Northland Nature: Woolly bear caterpillars known as winter omens

Nov. 3—As we get to this time of autumn, the local wildlife are preparing to deal with the coming cold season. Their methods of handling the impending winter vary with different critters but can be summed up in four ways.

Some will leave the region where they grew up or spent the last months raising a family. This southbound migration is best seen among birds, as noted daily at Hawk Ridge. The migrants may go to a few states south of here, or perhaps all the way to Central or South America.

Birds are the best-known migrants, but other winged animals, bats and a few insects, also migrate. Though some insects, most notably monarch butterflies and green darner dragonflies, will migrate, a large number deal with winter in another way.

The adults are active in fall, lay eggs that will overwinter while they themselves will succumb to the cold. The protected eggs ensure the next generation in spring. This is what happens with grasshoppers, moths and most mosquitoes.

At this latitude, many wildlife will handle the cold by sleeping through it. Hibernation varies with those who partake it. We know that bears and woodchucks will fatten up in the fall to survive the winter. Others, like chipmunks, raccoons and skunks, wake occasionally. Insects, amphibians and reptiles are in deep hibernation or diapause.

And there are those that remain active. Many birds and mammals will winter here. With a change of diet and behavior, they survive the season of dark and cold.

Whatever their wintering method, they need to get prepared at this time. Sometimes we notice them preparing. It might be bears raiding feeders, mice trying to get into houses or insects on the move.

During the weeks of October and early November, it is common to see a little furry critter crossing over the roads, sidewalks or paths. These black and reddish-brown critters are well-known as woolly bear caterpillars.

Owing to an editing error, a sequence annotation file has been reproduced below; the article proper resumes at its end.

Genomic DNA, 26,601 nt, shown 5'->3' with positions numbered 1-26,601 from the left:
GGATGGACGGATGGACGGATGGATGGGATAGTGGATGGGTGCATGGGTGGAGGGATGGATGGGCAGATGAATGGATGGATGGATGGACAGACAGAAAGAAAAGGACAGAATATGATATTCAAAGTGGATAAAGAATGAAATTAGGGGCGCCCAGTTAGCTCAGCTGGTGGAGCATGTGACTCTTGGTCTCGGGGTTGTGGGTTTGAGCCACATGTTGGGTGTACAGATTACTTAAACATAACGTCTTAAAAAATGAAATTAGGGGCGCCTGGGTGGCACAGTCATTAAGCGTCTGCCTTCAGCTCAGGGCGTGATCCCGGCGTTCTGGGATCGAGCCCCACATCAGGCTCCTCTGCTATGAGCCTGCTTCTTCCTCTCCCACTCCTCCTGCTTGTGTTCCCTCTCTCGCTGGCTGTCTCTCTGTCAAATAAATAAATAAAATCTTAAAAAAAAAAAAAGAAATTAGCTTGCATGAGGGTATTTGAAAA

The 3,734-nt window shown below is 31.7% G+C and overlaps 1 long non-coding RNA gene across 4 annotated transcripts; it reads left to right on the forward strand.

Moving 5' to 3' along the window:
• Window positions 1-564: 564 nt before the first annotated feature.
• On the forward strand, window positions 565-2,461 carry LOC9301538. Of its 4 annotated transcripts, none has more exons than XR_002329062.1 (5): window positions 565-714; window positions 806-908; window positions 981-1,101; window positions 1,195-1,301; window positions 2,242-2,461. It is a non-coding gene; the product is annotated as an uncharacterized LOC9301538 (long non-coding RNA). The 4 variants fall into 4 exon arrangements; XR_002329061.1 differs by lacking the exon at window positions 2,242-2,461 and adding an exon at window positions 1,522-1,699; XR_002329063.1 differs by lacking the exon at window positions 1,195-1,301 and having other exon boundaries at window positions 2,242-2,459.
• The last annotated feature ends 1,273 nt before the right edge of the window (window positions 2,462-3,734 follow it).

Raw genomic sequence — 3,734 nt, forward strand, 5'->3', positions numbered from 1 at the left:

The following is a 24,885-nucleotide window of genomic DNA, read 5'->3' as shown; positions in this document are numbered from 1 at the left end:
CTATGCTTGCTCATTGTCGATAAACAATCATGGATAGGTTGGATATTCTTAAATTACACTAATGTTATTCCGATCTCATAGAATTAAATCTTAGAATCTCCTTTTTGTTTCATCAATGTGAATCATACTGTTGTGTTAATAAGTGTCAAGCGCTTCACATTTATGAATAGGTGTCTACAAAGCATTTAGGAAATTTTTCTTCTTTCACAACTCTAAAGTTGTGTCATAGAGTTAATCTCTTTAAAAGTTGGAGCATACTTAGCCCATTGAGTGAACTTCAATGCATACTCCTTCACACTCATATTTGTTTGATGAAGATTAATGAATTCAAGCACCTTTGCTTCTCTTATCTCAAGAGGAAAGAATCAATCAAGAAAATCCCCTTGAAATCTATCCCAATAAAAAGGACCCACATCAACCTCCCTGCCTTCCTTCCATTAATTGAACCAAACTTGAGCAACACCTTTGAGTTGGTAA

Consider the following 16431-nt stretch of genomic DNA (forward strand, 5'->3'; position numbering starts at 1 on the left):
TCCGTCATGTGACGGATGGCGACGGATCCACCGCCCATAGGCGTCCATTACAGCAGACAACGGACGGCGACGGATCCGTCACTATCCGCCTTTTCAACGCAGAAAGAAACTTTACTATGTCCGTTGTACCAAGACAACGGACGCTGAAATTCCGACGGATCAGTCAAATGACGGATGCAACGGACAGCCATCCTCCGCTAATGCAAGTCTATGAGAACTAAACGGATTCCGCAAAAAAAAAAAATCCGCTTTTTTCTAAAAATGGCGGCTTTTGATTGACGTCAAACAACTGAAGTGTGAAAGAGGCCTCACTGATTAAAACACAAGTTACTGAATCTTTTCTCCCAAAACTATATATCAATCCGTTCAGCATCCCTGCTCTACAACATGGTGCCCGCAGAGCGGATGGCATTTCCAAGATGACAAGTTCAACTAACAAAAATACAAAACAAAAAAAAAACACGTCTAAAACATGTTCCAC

Widespread and easy to see since they travel during the daytime, they are called by various names: woollybears, woolly bears, woolly worms and weather worms. They are frequently seen as they move their furry bodies, about 1 inch long, this time of year. Their bodies are completely hairy — black on both head and tail ends (may be hard to tell apart) and a patch of reddish-brown in the center.

Probably because they appear in fall, they tend to be seen as a harbinger of winter. Some say that the size of the black and reddish-brown patches tell us of the winter to come.

Caterpillars molt often as they grow and each molt has a different pattern, not likely for predicting weather. They hatch from eggs in late summer and grow through the following weeks. We see them now because they are also dealing with the coming winter.

Woolly bear caterpillars are the larvae form of a moth called the Isabella tiger moth. Though the adults are yellow, they are nocturnal and live only for a few weeks in summer. We know the caterpillars much better.

These larvae do not need to predict the weather to be amazing. Instead of dying or forming a cocoon, they go through winter in this caterpillar stage. Finding a secluded site under logs, rocks or leaves, they curl up and go dormant. Throughout the cold, they are protected by forming "anti-freeze" chemicals within their bodies.

In spring, they wake and thaw, feed and form a cocoon. Emerging in summer as the adult Isabella tiger moth. But at this time, we see them as they move about searching for the right place to spend winter.